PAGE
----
A problem comes up in society. No matter your political persuasion, it is almost certain that your solution will be “the government can/should/will fix it.” We have arrived at yet another area in which the government has robbed us – our creativity. When the state is the answer to every question, entrepreneurial exploits become increasingly difficult to come by. The average citizen does not need to occupy herself thinking about a single solution to a problem, because she can push it to a bureaucrat to do it for her. Meanwhile, people who already have money lobby for a certain way to approach a problem. Bureaucrats, who have a difficult enough time coordinating the masses, no matter how intelligent or expert they are in the area in which the problem has arisen, come up with a shoddy solution that costs a great amount of money. This is the problem with a monopoly, as all economists agree. But there are solutions to public goods, and they are not the singular umbrella of the state that we resort to instantly since we have been bred out of creativity…
In looking at this country, this out-of-control spending and taxation, as well as the general dependency of society on the State, libertarians like myself see a long and tedious fight ahead. If freedom from force is to be held supreme, it is most everything else that the State does which must be fought in the process. This undoubtedly includes any form of coerced State-intervention in the lives of individuals who should themselves be sovereign. Libertarians, while holding the sanctity of the individual above the myth of the collective, are not an island. You’ll be hard-pressed to find a libertarian who wants to scurry off to Stateless Somalia and be devoid of both the State and rule of law. Libertarians, generally speaking, do not consent to be governed. It’s simply that we believe that Government is too oppressive and influential in the private affairs of individuals.
In a few words, being a libertarian tells you nothing about my religion, my economics, nor my personal values. When voluntaryists argue, on principle, that they wish to abolish a particular Federal Department, the cries against well-intentioned libertarians grow louder and louder as if on cue — often to the point of ridicule. To say such things is blasphemous against the State; it is to remove all State-operated social safety nets, and to somehow require (except not by force) a sentiment of compassion and empathy for the poor and needy. On the flip side, it is likewise argued by statists that it is precisely in this Hobbsean human nature that libertarianism finds its flaw. The two views of human nature fight back at each other, and this war inevitably permits the Statist’s claim to prevail. They decry that businesses are profit-driven, and it is not in the interests of hospitals to care for the uninsured, or that it is in human nature to be greedy or unsympathetic to another in need. Leave it to Bastiat to explain this phenomenon:
“Socialism, like the ancient ideas from which it springs, confuses the distinction between government and society. As a result of this, every time we object to a thing being done by government, the socialists conclude that we object to its being done at all. We disapprove of state education. Then the socialists say that we are opposed to any education. We object to a state religion. Then the socialists say that we want no religion at all. We object to a state-enforced equality. Then they say that we are against equality. And so on, and so on. It is as if the socialists were to accuse us of not wanting persons to eat because we do not want the state to raise grain.”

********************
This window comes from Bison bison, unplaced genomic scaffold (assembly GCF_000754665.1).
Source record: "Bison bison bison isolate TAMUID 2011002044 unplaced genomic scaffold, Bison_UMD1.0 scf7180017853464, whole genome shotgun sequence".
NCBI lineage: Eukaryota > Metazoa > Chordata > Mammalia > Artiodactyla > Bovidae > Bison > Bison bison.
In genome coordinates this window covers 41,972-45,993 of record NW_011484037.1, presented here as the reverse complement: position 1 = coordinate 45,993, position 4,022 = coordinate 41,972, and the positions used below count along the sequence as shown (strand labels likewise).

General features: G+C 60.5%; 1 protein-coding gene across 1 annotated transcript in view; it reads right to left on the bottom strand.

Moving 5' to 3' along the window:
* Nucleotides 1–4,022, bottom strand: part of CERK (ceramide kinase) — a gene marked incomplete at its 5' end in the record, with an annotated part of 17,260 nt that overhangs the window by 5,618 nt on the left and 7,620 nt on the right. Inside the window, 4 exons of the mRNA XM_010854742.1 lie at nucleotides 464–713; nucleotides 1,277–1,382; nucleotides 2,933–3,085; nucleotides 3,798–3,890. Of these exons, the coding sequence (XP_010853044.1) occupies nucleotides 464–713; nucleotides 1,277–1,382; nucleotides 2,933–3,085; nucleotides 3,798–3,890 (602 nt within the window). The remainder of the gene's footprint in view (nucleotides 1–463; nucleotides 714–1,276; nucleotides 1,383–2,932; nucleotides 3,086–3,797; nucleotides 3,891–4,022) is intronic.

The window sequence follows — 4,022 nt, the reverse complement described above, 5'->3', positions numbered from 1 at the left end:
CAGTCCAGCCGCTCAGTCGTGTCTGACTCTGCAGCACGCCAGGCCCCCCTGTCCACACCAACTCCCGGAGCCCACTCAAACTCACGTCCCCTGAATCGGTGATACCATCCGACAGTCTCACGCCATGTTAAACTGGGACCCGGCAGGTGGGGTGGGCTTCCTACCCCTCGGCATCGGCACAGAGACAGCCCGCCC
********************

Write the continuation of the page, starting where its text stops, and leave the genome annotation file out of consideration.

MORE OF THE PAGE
And so libertarians, to re-demand their respect and legitimacy, must answer to the following question: “What do you do about the (fill in the blank!) poor, the needy, the uninsured, the sick, the psychotic, and everybody attended to by the State once the State is removed?” And if no answer is given, the shouts of “Let ‘em all die!” reign in from the audience at large. Free riders are a problem, eh? Somehow this constitutes a silver bullet for all libertarian ideas, for you as an individual are immediately deprived of respect and humanity by society if you do not tend to the needy. There is no answer but the State, they argue, and that much is final. Much in the same vein, it is the single fault of libertarians that they cannot answer this question effectively. Jeremy Wieland, an important member of the Libertarian Left, pinpoints this as follows:
I don’t claim to possess any extraordinarily superior spark of insight, but I do think many libertarians suffer from a failure of imagination when applying libertarian principles thoroughly to these issues…So why shouldn’t we oppose them [supporters of free markets] on the same grounds that we oppose other side-effects of central planning and top-down command? What are the alternatives to the institutions, practices, and concepts that have created these problems?
Libertarians, much like statists, suffer from a lack of imagination. These questions are difficult, but as the State is already in charge, it is not enough to call for its abolition. Since many refuse to do without these social safety-nets, what is to finance these services in a free market society? To libertarians, I wish to provide you in this article a resource which may spark your insights and revamp your imaginations. To Statists, I ask that you take note to these suggestions, and realize that they come not from a selfish view of civilization, but of a multi-variable and perhaps empathetic one. I believe modern psychology gives us good reason to believe that human beings are primarily social creatures, with a need to belong, an attachment to others, and an evolving capacity for love.